Spread: Carolina (1-0) by 3 over Detroit (0-1)
Where: Ericsson Stadium - Natural Grass (Charlotte, North Carolina)
Head Coach: John Fox (1st Season)
Division: NFC South
Last Season: 1-15
Rosters: Lions | Panthers
Links: In-Depth Pre-Game Stats | Fan Message Board | Pre-Game Chat | Panthers Page
Offense: Carolina's offense is simplistic with new head coach John Fox, but effective with offensive guru -- and former Lions' offensive coordinator -- Dan Henning coaching the offense. Fox and Henning rely upon the running game and mistake-free football to keep the offense on the field. And with veterans at each of the key positions, Fox and Henning's plan is running smoothly.
Quarterback: Rodney Peete (#9)
Former Lion and savvy veteran Rodney Peete was surprisingly named the starting quarterback in the Panthers' week one win over Baltimore. Peete earned the job displaying more consistency and maturity than second-year QB Chris Weinke, who at 30 years of age isn't that much younger than Peete (36). Peete is a similar quarterback to Seattle's injured Trent Dilfer. The 14-year veteran will do just enough to win, meanwhile keeping mistakes to a minimum. Last Sunday, facing a formidable Baltimore defense, Peete tossed for just 136 yards for one touchdown, but completed 63.3% of his passes (12-19) with zero interceptions. He has a knack for coming up big against Detroit, but doesn't have the offensive system nor ability to put up alot of points.
Running Back: Lamar Smith (#26), Brad Hoover (#45)
A solid veteran running back, Smith joined the Panthers after two relatively successful seasons in Miami. He rushed for 1,139 yards in 2000, and 968 last year but an injury limited his potential. Smith was expected to compliment rookie running back DeShaun Foster in the backfield with Carolina, but a knee injury will force Foster to miss the next three to four weeks. Against Baltimore, Smith kept the running game respectable, rushing 24 times for 84 yards. Smith didn't score any touchdowns, but his 3.5 yards per carry enabled the Panthers' offense to stay on the field and keep the game under control. Smith doesn't put the ball on the turf, and will find the opening if its given to him. He's one of the more underrated running backs in the league. Full back Brad Hoover has to be accounted for as well. Hoover is a Cory Schlesinger-type full back, and carried 5 times for 29 yards. He can also catch the ball out of the backfield.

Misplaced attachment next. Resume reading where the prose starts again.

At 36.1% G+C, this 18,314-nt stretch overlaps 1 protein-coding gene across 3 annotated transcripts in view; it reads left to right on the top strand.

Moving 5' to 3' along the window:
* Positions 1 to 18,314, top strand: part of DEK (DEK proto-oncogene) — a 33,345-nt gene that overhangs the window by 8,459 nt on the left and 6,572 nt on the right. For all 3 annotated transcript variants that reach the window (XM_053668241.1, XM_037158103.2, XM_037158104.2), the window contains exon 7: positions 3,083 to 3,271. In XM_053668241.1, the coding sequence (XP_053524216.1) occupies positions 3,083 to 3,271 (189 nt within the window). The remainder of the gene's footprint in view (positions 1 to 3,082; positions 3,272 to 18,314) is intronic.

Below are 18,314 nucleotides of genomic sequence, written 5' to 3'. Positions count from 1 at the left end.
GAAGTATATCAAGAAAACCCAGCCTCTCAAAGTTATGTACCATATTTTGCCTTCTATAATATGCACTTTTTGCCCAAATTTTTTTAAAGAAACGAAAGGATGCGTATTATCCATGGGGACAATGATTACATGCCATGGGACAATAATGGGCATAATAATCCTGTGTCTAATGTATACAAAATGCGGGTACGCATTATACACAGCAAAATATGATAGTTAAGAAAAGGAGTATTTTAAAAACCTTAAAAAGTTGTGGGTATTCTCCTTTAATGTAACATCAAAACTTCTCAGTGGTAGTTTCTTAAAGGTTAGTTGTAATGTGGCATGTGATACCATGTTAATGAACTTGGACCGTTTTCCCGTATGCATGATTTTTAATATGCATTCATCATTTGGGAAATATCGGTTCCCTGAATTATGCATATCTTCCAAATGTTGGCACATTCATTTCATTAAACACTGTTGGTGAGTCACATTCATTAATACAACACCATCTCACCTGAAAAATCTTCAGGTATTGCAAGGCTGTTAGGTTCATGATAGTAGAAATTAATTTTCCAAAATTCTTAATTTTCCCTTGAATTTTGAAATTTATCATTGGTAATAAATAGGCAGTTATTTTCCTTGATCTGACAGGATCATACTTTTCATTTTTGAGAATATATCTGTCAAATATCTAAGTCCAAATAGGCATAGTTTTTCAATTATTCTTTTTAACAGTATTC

Receivers: Wesley Walls (#85), Muhsin Muhammad (#87), Isaac Bird (#82), Steve Smith (#89)
Walls, formerly a favorite target of ex-Panthers' QB Kerry Collins, is 36 years old but still a reliable target. Walls isn't going to beat anyone off the line, but he is smart and quick. Walls hauled in just 2 receptions last Sunday, one of which was the only touchdown of the game. Muhammad, a Lansing native and former Michigan State standout, hauled in two receptions last week for 37 yards, and is still considered a downfield threat. The 6'3, 217 lb veteran has spent the past two seasons battling injuries and seemingly a lack of interest, but enters 2002 both healthy and revatilized. Steve Smith is the Panthers' version of Az-Zahir Hakim -- maybe faster. Smith is a blazing fast slot receiver, and became a favorite of Peete's on Sunday, catching 4 passes for 38 yards. He has to be accounted for if he is spread out wide. Byrd will line up across the field from Muhammad, but wasn't a factor against Baltimore, and likely won't be against the Lions. Byrd isn't incredibly fast, nor reliable, but is a clean route runner.